scott and rachel

Oliver Farnsworth as Scott and Samantha Womack as Rachel. Picture: Manuel Harlan

The Girl On The Train

Malvern Theatres


Many, like me, devoured the thrilling Paula Hawkins novel with relish, but were then left disappointed by the movie that followed. So, reminded of that, I was leaving an open mind to how this new stage adaptation of The Girl On The Train would pan out.

It's got a big hitter with Samantha Womack in the lead role as troubled alcoholic Rachel, who is embroiled in trying to solve the disappearance of a local woman.

Womack, an established actress but better known for her more recent role as Ronnie Mitchell in EastEnders, manages to make Rachel likeable but also with obvious troubles.

She gives a superb performance - but the show would falter without it as the storyline is so central to Rachel.

Impressive special effects lead the audience into this gripping play, which has edited the story but in a suitable way for theatre.

It's a good adaptation because first of all it keeps to the original setting of London (the transfer to New York in the film just didn't fit) and also has edited well to make it flow better on stage. There's also more wry comedy in the script than the book.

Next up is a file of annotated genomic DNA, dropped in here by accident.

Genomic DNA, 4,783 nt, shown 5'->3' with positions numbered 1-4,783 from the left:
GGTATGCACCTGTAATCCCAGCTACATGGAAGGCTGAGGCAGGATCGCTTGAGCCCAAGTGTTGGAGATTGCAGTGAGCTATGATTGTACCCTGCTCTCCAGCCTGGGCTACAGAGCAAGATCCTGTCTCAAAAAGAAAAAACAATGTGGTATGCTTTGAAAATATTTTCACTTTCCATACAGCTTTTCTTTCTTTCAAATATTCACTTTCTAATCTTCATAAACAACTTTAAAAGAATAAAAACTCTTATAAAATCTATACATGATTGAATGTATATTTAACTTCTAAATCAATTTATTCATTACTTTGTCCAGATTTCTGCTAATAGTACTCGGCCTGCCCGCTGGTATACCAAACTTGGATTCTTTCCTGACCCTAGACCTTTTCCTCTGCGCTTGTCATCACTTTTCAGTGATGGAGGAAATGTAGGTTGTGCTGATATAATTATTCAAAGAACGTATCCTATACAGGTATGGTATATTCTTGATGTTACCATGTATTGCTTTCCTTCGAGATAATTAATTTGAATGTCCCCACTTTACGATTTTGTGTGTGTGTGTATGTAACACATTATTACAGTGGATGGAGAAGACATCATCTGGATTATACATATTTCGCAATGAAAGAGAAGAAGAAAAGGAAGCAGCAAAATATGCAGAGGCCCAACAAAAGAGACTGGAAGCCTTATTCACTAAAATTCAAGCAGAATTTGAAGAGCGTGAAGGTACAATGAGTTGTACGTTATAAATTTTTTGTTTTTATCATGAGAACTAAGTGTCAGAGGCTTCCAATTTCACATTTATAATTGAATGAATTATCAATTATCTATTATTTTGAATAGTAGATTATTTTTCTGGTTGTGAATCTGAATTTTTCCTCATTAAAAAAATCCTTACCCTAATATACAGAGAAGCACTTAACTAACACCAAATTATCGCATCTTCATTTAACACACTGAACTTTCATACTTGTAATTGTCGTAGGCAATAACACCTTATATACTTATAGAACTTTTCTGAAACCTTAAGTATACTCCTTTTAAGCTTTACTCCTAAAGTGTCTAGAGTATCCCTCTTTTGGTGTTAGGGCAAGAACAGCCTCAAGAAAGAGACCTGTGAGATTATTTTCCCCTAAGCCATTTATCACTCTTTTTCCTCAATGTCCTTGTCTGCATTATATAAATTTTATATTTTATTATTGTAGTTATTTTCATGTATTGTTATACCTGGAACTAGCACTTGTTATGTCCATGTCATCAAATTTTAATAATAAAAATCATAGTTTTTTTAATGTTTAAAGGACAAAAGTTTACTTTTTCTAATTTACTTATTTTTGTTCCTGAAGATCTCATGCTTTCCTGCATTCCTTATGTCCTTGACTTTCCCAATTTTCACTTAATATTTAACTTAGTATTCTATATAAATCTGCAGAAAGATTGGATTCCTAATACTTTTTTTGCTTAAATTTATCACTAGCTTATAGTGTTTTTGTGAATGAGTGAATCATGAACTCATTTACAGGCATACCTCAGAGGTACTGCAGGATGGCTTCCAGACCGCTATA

Some of the detail from the novel may be missing, like Rachel no longer having a flatmate, but director Anthony Banks never loses the momentum and there is a decent build-up of suspense and mystery.

There are nice touches too with flashbacks of missing woman Megan wearing a red dress that slowly migrates into black as the story and her situation develop.

Womack is clearly the shining light in this production and it's a fine choice by casting director Ginny Schiller.

As is the rest of the cast that are a good fit with how you imagine them to be. A world of beautiful people embroiled in jealousies and intermingled damaging relationships.

Oliver Farnsworth (Andy Carver in Coronation Street) is the suspicious grieving widower Scott Hipwell offering some romantic interest.

While Adam Jackson-Smith and Lowena Melrose as Rachel's ex-husband and new wife play out deliciously spiteful scenes with Rachel full of tension and black humour.

What this production does do well is add more emotion to Megan's plot and her history. Kirsty Oswald gives a moving performance that leaves a lump in the throat when recounting what has tormented her all her life.

For those who don't know the story, it's hugely enjoyable as a murder mystery with twists and turns and a wonderful antihero at its epicentre.

A good stage adaptation like this is a relief - just what a great thriller like The Girl On The Train deserves. To 26-10-19.

Alison Brinkworth 


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